Background in Coating and Corrosion Industry
Anyone working in the outdoor corrosion or coatings business should be familiar with the ISO standards of ISO12944-2 and its pair standard ISO9223. The first provides guidance for coating selection given specific environmental conditions and the latter standard offers guidance for how to actually compute those atmospheric conditions. Consider the table below from ISO9223; everything falls into a "C1 through CX" environmental classification. Generally, C1 environments are indoors (or some very very dry areas of Earth, such as Mongolia)
These classifications come from a "dose response" function in ISO9223. Below is the one for steel. Essentially, if you know a handful of things about the environment (T = Temperature, RH = Relative Humidity, S_d = Chlorides, P_d = Sulfates) and get them into the right units, you can estimate the corrosivity of the local environment. There's a long story on the creation of these functions, which is a story for another day but the reader is encouraged to buy the ISOCORRAG book. It's my bedside reading!
If you ask anyone in the coatings or corrosion prevention industry what the ISO9223/ISO12944-2 environmental conditions are for a given facility, they might have a general answer but rarely know the environmental condition. Why? Getting all the data required to calculate this response function is harder than one might think.
Introducing our ISO9223 Global Map
We've been working on ISO9223 Atmospheric maps for almost five years now, starting in a paper we published in NACE 2019. Initially, we had pretty limited data sources; some good temperature and humidity data, good SO2 deposition data from the EPA but very limited chloride deposition data. Particularly, we had almost no chloride deposition data collected via the "notorious" ISO9225 Wet Candle Method (a subject for a future blog) besides a few of the volatile data points from the fantastic ISOCORRAG publication.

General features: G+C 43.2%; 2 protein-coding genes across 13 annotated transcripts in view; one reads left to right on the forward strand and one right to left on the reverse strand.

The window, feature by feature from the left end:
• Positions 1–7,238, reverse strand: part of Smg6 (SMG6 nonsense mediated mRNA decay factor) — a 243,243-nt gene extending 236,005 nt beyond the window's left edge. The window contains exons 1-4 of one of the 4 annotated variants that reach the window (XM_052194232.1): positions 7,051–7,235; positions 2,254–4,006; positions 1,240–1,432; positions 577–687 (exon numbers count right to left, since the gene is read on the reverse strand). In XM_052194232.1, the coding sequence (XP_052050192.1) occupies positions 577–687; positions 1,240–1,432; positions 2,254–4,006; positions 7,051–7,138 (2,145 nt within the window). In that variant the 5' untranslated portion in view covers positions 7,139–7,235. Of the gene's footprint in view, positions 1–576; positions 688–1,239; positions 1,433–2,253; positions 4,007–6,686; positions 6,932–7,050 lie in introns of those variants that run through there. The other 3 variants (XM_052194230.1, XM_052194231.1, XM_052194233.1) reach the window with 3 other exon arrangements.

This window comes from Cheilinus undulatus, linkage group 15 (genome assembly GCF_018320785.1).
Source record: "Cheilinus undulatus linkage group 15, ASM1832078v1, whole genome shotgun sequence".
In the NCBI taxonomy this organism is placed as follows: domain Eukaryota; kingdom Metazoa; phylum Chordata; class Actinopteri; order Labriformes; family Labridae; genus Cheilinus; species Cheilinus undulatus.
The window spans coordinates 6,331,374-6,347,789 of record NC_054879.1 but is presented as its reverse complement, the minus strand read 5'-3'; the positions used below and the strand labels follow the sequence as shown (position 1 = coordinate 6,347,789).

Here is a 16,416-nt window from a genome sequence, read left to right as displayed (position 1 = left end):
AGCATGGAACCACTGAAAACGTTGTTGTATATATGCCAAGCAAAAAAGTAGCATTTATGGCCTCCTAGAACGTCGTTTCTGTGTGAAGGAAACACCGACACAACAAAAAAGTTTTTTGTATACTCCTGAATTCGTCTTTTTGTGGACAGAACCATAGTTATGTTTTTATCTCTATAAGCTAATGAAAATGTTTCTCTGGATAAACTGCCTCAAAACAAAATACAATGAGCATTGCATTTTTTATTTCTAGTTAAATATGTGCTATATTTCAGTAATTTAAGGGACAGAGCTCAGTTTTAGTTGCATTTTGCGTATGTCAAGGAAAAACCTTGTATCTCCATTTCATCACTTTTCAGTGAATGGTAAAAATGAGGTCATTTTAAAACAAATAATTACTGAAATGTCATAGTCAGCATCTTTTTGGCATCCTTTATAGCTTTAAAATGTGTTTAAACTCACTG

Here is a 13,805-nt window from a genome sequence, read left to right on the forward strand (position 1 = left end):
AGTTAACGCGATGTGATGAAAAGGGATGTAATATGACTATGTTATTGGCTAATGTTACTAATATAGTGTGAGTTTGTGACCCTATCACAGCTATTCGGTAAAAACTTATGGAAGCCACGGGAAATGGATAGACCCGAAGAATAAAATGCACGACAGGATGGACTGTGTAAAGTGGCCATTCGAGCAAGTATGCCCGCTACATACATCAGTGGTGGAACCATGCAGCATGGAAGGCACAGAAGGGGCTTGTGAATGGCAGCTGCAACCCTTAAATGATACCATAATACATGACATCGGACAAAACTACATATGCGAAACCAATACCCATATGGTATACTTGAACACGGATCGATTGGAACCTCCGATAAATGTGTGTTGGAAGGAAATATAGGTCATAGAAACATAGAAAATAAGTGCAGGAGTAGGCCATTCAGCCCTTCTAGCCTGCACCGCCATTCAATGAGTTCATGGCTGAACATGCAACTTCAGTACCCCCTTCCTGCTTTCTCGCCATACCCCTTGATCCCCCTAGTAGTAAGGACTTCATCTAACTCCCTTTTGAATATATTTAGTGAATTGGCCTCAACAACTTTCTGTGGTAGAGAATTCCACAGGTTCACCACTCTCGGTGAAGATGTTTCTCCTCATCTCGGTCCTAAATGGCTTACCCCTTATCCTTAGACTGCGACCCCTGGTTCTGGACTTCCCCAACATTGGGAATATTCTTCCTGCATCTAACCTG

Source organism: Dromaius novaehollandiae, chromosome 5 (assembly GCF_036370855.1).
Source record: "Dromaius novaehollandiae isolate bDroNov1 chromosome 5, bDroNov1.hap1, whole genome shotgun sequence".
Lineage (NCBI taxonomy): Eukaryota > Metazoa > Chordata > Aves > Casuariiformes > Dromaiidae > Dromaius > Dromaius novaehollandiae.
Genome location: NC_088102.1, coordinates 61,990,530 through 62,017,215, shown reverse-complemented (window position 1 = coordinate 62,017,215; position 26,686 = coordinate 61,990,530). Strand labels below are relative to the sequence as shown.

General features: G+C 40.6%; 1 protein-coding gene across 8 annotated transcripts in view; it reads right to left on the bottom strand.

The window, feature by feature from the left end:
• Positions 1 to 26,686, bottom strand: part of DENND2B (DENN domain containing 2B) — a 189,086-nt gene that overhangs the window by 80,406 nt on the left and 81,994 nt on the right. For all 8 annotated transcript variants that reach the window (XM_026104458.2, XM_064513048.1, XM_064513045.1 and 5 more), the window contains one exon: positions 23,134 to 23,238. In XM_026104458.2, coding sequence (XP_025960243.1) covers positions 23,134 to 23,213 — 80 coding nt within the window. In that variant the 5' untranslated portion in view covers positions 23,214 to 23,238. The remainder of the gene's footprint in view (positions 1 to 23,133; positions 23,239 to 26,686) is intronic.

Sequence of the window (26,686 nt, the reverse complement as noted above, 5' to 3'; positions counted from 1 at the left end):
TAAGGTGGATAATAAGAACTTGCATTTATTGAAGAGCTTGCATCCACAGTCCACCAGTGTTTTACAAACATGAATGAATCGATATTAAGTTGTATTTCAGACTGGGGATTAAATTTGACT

In the last year, however, we were able to build our own models to estimate chloride deposition data using a combination of wind speed, wind direction, elevation, and ambient chlorides. There is a growing body of literature in environmental science for estimating deposition on surfaces (the science is usually interested in plant surfaces). We were able to use some of this math to generate our own chloride deposition estimates. This validation process will be the subject of it's own future blog (or publication). We compared the results with the field data collected from ISOCORRAG and MICAT and found ourselves happy with the results.
The final result is the below image. It's also an actual wall map too. We can send you one for free, if you contact us!
You can evaluate the algorithm yourself by clicking the button below to "Score your Facilities" - throw in an address or a latitude or longitude and we'll return to you the atmospheric corrosivity for that location.
Changes in Last 30 Years
One major change in environmental conditions since the creation of ISO9223 has been the dramatic decrease in ambient sulfates in North America. This effect is primarily driven by the decommissioning of coal-fired power generation. In addition, the few remaining coal-fired plants usually use scrubbers or other types of filters to reduce atmospheric contamination. Consider the chart below for Chicago, Illinois.